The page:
Traders work on the floor of the New York Stock Exchange (NYSE) on December 15, 2022 in New York City. AFP
Futures for the Dow Jones Industrial Average and the S&P each skidded 1.1% before the opening bell Friday.
Shares in Europe and Asia also fell as investors everywhere now fear that the Federal Reserve and other central banks might bring on recessions by pushing rates higher to get inflation under control.
The Fed is slowing the pace of its rate increases but signaled rates will likely remain higher over the coming few years than it had previously anticipated. That has disappointed investors who hoped recent signs that inflation is easing would persuade the Fed to lighten up on the brakes it's applying to the U.S. economy.
The federal funds rate stands at a range of 4.25% to 4.5%, the highest level in 15 years. Fed policymakers forecast that the central bank's rate will reach a range of 5% to 5.25% by the end of 2023. Their forecast doesn't call for a rate cut before 2024.
Many believed that with inflation pressures gradually easing, the Fed might soon declare some progress in their fight and perhaps even reverse course and cut rates sometime in 2023.
The latest wave of selling came after central banks in Europe raised interest rates a day after the U.S. Federal Reserve hiked its key rate again, emphasizing that interest rates will need to go higher than previously expected in order to tame inflation.
Like the Fed, central bank officials in Europe said inflation is not yet corralled and that more rate hikes are coming. The European Central Bank, Bank of England, and Switzerland's central bank all pushed through half-point rate hikes on Thursday.
``We are in for a long game,'' European Central Bank President Christine Lagarde said at a news conference Thursday.
In Europe at miday Friday, Germany's DAX was down 0.6% and Britain's FTSE 100 slipped 1.4%. In Paris, the CAC 40 shed 1.2%.
On Thursday, the S&P 500 fell 2.5%, the tech-heavy Nasdaq composite lost 3.2% and the Dow gave back 2.2%. Barring a strong reversal, major indexes will finish with losses for the second straight week.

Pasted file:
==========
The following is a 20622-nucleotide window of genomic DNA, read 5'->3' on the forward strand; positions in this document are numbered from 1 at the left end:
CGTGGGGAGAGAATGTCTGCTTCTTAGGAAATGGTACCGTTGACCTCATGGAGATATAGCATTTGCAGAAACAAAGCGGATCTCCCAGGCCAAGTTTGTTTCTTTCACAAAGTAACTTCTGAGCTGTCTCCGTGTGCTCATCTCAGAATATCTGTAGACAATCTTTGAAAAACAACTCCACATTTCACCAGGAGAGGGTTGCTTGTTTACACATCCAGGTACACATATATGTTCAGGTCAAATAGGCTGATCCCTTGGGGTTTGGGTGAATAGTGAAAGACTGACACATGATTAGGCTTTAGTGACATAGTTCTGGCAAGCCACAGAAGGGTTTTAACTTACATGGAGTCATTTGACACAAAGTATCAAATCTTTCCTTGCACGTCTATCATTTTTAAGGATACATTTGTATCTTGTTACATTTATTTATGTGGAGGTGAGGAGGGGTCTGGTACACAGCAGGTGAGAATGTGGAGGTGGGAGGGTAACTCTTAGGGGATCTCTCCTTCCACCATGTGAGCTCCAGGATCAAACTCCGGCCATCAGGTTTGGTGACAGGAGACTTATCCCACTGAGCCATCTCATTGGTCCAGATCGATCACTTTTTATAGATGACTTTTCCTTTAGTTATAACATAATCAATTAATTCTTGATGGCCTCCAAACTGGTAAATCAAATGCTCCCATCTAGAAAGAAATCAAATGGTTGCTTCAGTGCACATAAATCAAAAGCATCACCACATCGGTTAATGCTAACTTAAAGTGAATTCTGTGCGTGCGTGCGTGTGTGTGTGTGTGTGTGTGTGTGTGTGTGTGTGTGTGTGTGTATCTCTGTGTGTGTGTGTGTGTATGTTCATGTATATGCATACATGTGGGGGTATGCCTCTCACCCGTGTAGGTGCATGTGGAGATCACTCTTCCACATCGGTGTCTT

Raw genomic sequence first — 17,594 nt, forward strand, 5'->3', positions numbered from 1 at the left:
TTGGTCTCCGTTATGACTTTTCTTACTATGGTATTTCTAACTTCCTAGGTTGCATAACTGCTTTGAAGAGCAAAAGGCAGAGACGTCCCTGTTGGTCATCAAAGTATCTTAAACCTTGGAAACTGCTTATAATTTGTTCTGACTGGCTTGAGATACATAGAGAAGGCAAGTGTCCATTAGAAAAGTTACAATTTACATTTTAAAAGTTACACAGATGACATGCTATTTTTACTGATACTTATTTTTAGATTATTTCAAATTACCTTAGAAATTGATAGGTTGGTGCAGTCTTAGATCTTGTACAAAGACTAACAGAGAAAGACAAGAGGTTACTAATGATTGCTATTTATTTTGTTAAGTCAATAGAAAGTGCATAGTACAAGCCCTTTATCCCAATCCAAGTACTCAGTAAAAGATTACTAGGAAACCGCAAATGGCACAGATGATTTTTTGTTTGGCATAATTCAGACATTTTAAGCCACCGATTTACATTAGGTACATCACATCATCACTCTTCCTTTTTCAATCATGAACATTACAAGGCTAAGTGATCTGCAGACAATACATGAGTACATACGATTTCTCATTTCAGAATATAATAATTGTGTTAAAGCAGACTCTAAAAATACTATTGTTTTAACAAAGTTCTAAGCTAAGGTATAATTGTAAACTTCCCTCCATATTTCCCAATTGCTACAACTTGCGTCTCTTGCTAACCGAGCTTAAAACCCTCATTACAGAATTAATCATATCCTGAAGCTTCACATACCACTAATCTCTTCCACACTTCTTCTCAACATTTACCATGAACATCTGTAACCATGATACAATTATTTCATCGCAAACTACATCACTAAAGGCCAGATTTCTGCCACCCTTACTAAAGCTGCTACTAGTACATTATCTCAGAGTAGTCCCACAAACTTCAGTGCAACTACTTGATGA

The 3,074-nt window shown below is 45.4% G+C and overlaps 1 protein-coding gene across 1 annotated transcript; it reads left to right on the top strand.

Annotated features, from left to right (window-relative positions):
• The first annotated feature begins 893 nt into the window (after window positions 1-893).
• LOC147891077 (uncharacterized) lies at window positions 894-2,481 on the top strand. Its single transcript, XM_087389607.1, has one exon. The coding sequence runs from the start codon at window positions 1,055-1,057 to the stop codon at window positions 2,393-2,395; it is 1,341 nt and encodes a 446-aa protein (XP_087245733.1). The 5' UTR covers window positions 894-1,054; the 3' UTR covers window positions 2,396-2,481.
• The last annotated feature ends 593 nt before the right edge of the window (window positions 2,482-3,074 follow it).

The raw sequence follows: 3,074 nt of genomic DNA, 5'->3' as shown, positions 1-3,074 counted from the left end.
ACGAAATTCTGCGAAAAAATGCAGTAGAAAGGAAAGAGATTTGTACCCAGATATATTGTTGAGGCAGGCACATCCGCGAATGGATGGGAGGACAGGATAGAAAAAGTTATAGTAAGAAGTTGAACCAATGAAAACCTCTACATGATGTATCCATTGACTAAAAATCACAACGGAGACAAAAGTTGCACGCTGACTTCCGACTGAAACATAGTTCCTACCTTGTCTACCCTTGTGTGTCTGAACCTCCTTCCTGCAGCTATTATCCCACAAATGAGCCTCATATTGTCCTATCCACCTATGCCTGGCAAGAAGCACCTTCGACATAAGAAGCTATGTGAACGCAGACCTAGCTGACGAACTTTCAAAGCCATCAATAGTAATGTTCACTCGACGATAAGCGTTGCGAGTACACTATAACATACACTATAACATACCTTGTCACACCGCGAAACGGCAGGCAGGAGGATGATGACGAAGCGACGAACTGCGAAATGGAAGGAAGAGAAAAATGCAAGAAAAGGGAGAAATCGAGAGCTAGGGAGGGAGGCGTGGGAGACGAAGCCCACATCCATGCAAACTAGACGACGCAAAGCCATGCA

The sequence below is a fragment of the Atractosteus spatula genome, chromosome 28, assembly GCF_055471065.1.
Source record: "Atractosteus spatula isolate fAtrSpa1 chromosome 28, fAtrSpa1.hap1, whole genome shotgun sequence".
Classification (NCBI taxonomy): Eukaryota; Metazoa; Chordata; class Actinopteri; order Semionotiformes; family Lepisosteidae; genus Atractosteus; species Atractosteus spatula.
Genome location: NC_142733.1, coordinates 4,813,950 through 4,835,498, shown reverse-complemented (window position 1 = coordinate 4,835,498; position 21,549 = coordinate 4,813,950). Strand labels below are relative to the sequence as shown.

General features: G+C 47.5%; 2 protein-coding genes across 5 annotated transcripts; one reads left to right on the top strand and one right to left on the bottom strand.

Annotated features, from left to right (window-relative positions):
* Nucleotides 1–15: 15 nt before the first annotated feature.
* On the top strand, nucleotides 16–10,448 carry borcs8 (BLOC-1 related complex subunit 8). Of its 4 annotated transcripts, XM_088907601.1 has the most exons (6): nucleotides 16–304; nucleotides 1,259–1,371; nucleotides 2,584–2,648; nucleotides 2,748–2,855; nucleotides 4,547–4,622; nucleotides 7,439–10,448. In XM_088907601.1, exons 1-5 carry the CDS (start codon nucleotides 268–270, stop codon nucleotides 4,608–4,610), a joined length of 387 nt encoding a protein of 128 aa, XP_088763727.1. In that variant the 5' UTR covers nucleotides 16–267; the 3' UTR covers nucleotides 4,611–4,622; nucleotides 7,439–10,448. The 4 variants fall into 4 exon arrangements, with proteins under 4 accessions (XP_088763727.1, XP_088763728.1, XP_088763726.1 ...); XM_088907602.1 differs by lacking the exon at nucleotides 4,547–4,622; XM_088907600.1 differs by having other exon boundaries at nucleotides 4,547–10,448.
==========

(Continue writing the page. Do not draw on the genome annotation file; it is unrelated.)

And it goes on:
In Asia, China's move to relax COVID restrictions has raised hopes for an end to massive disruptions from lockdowns and other strict measures to prevent infections. But signs of sharply rising case numbers have raised uncertainty, with some alarmed over the possibility that the pandemic will continue to drag on the economy.
Hong Kong's Hang Seng added 0.4% to 19,450.67, while the Shanghai Composite index ended less than 1 point lower at 3,167.86.
Tokyo's Nikkei 225 lost 1.9% to 27,527.12 after a survey of manufacturers showed a further deterioration in the outlook for manufacturers.
The Kospi in Seoul lost less than 1 point to 2,360.02, while Australia's S&P/ASX 200 declined 0.8% to 7,148.70.
Shares in Taiwan fell 1.4% and the SET in Bangkok lost 0.1%. Mumbai dropped 1.4%.
The central bank has been fighting to lower inflation at the same time that pockets of the economy, including employment and consumer spending, remain strong. That has made it more difficult to rein in high prices on everything from food to clothing.
On Thursday, the government reported that the number of Americans applying for unemployment benefits fell last week, a sign that the labor market remains strong. Meanwhile, another report showed that retail sales fell in November. That pullback followed a sharp rise in October.
In other trading Friday, benchmark U.S. crude oil lost $1.79 to $74.32 a barrel in electronic trading on the New York Mercantile Exchange. It lost $1.17 on Thursday to $76.11 per barrel.
Brent crude, the pricing basis for international trading, shed $1.90 to $79.31 per barrel.
The dollar fell to 137.13 Japanese yen from 137.81 yen late Thursday. The euro fell to $1.0621 from $1.0627.